- A Conversation with Ed Rosenfeld
LSD, Psychedelics, 1960s, New York, Lower East Side, Counter-culture, Psychedelic Spirituality, Sacrament, Timothy Leary, Art Kleps
Ed Rosenfeld (born in 1943) lived through the 1960s and was a key witness in the history of New York’s psychedelic subculture. In the early part of the decade, he experimented with several psychedelics and founded the Natural Church to use these substances in a spiritual setting, hoping to set a legal precedent. He has established literary collaborations with such figures as Ken Kesey, Buckminster Fuller, Alex Trocchi, and Paul Krassner, and he has written on topics like computer science, Gestalt therapy, and altered states of consciousness. He met Timothy Leary and other important players in the psychedelic movement. More recently, he has cowritten, with the poet and multimedia artist Gerd Stern, a psychedelic opera called LSD: The Opera, which loosely chronicles the discovery of LSD and the Central Intelligence Agency’s (CIA’s) subsequent involvement with LSD. The following interview, which was conducted on 4 April 2013, offers new and important material on the social history of LSD and psychedelics, through the eyes of an early psychedelic drug user who was involved in the psychedelic scene on the Lower East Side of New York City.
Ed, my first question to you is: when did you come across LSD and major psychedelics? Can you remember that? [End Page 149]
Probably by reading about it in Robert de Ropp and other sources. De Ropp’s Drugs and the Mind I remember being a seminal book and we were very excited. But I had heard about things like it before then. I’d heard about peyote, just anecdotally from people that I knew. So now we’re going into the late fifties in New York City. We all smoked grass. People talked about magic mushrooms because there was this Life magazine article. But nobody had any magic mushrooms at that point, at least around 1957–58.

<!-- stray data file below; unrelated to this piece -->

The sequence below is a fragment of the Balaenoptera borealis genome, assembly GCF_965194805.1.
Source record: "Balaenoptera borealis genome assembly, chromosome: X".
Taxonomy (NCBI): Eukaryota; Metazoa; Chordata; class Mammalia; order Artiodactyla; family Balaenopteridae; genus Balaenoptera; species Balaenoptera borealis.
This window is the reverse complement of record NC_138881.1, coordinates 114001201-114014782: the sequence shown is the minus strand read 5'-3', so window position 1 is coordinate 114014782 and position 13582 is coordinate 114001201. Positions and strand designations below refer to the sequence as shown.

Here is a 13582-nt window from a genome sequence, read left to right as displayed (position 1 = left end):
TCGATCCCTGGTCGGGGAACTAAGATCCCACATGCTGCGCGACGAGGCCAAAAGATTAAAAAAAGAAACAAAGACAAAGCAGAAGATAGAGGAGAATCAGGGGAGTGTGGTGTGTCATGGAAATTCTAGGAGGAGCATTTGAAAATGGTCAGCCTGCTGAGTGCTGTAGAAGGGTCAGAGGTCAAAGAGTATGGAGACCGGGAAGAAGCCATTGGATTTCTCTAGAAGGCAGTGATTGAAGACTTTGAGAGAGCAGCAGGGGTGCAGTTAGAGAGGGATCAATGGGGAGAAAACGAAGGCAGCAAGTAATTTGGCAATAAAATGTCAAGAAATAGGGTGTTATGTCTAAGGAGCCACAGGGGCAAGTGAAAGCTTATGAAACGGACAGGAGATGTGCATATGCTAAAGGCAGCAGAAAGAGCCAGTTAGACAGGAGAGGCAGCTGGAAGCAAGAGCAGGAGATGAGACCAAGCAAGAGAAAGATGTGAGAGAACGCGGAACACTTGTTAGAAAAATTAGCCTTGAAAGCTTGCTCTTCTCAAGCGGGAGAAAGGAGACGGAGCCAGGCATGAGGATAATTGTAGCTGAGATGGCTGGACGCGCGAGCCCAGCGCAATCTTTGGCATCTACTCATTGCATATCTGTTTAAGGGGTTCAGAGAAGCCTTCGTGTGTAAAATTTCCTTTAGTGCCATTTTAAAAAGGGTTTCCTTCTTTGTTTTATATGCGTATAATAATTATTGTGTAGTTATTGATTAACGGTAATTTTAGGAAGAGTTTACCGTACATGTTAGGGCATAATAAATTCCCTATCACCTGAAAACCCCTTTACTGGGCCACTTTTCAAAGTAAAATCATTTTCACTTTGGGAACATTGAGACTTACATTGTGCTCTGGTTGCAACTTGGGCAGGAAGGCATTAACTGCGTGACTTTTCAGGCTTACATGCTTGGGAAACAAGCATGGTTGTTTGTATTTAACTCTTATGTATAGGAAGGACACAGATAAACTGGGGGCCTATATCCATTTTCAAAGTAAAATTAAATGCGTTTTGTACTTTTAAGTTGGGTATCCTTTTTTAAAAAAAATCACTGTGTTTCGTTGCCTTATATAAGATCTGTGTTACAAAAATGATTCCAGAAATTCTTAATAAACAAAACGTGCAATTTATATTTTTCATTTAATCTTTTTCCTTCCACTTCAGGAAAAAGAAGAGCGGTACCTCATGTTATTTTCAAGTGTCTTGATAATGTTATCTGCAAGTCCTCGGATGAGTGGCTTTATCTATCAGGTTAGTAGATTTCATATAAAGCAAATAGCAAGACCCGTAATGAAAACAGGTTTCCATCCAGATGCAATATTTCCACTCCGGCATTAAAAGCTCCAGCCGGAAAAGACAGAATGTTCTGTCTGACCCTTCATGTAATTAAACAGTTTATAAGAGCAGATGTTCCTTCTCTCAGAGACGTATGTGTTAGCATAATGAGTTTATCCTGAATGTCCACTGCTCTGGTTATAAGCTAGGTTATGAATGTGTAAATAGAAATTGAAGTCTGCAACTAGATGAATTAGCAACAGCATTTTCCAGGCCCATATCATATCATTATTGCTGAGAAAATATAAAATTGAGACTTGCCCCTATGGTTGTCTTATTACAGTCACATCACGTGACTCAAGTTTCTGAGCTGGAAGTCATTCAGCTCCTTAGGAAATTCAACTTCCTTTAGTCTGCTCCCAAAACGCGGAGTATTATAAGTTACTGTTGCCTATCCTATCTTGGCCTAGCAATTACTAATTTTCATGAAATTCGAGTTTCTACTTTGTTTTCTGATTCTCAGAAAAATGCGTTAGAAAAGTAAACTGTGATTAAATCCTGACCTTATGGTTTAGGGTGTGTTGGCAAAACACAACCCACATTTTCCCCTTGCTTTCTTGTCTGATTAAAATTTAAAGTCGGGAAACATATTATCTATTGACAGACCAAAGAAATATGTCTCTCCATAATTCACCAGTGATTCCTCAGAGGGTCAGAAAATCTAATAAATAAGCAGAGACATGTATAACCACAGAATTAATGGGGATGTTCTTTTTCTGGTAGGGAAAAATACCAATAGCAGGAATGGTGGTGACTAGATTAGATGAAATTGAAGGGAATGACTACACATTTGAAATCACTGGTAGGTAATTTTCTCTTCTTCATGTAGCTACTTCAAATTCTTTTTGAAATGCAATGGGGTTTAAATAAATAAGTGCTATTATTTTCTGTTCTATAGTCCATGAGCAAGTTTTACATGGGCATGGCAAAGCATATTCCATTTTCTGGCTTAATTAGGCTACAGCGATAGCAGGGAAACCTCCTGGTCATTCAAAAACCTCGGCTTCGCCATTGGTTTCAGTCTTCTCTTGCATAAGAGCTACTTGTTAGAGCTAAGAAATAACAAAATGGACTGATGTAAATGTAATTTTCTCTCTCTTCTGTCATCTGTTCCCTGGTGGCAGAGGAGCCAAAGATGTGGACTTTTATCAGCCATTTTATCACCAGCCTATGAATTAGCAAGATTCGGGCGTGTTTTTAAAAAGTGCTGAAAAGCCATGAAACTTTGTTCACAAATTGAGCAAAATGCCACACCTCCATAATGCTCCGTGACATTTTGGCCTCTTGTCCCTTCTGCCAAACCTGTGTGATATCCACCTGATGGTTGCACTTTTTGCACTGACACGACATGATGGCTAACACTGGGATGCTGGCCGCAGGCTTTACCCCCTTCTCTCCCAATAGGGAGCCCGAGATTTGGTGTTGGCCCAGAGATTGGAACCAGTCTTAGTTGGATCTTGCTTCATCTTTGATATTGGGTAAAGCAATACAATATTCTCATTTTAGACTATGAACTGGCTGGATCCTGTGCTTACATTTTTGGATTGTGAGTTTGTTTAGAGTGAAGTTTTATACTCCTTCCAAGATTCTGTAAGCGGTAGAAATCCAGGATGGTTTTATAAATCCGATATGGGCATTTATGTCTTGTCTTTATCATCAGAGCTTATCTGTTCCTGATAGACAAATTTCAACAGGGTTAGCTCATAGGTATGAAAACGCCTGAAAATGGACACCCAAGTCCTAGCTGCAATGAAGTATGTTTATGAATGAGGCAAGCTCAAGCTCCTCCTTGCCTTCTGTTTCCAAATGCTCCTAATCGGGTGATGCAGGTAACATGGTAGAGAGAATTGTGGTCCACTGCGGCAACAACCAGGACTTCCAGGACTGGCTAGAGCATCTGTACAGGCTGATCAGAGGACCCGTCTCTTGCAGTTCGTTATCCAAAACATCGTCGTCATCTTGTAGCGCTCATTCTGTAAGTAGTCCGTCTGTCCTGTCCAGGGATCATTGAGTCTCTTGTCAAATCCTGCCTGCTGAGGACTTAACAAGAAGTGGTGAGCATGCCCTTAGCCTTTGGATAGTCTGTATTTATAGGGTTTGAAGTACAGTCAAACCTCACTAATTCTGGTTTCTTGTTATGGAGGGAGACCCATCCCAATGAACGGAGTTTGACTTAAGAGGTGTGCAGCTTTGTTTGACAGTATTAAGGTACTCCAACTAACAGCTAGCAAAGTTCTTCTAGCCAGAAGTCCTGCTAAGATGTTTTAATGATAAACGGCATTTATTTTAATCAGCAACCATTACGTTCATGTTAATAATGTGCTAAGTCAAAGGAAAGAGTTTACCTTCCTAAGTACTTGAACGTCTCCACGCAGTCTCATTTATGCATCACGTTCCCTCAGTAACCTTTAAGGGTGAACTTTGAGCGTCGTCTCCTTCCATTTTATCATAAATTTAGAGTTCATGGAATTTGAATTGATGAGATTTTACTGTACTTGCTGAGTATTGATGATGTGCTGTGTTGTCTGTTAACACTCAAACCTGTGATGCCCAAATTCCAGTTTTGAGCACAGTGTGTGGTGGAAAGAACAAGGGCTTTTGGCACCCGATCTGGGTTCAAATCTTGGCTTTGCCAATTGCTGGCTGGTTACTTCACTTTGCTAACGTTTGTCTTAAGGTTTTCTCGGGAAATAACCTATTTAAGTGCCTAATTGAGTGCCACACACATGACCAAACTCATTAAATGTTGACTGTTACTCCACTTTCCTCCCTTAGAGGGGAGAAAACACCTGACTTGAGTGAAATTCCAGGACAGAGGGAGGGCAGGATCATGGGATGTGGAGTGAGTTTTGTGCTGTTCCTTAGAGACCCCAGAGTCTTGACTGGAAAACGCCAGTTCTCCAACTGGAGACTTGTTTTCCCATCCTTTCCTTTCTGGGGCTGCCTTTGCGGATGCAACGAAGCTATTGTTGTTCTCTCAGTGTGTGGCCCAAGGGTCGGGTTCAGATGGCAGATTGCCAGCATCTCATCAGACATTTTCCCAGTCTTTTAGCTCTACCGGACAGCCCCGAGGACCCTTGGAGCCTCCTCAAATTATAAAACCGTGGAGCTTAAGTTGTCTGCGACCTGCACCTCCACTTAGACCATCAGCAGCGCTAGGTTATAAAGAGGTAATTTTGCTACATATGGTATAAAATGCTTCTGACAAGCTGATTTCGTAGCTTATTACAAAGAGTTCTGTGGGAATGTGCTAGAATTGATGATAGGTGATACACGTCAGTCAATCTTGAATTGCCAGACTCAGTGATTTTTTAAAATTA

My understanding is that peyote was very available in New York.
As a matter of fact, I ordered a box of 200 buttons from Lawson’s Cactus Gardens in San Antonio, Texas. And I kept them in my closet in my bedroom in my mother’s apartment.
This was in?
Probably 1959 or 1960. I don’t really remember the exact date. But it was available. It was simple. It was like ordering seeds for planting flowers.
And this was over here in New York, then?
I was living in New York City. I was born and raised here. Living on the Upper West Side, where I still have an apartment. I don’t remember the first time I really heard about LSD, but somebody had some. I was born in 1943, so it was when I was like 17 or 18. A girlfriend and I tried it. And I liked it. At that point, I think I had probably already done the peyote and the LSD seemed somewhat different.
So this would be early 1960s, right?
No, this is late fifties probably. I was born in 1943, so this is 1959, maybe 1960, 1961.
OK. It’s interesting because as I understand it, LSD use was a lot more widespread in the latter part of the decade. [End Page 150]
Absolutely. We were—I mean, there were very few people who were talking about this. There was a little coterie of people who were interested in exotic drugs. And I remember the de Ropp book in particular being one that my friends and I talked about and referenced and read, because that seemed to be the only basis for authentic information. None of us did a lot of scholarly research about psychedelics at that point.
Huxley? Did you read Huxley?
Yes. Eventually, I got my hands on—I guess it was one edition of the Doors of Perception and Heaven and Hell in paperback. Read that and I was very intrigued. The folds in the trousers and Vermeer and so forth.
Did you think it was influential for you?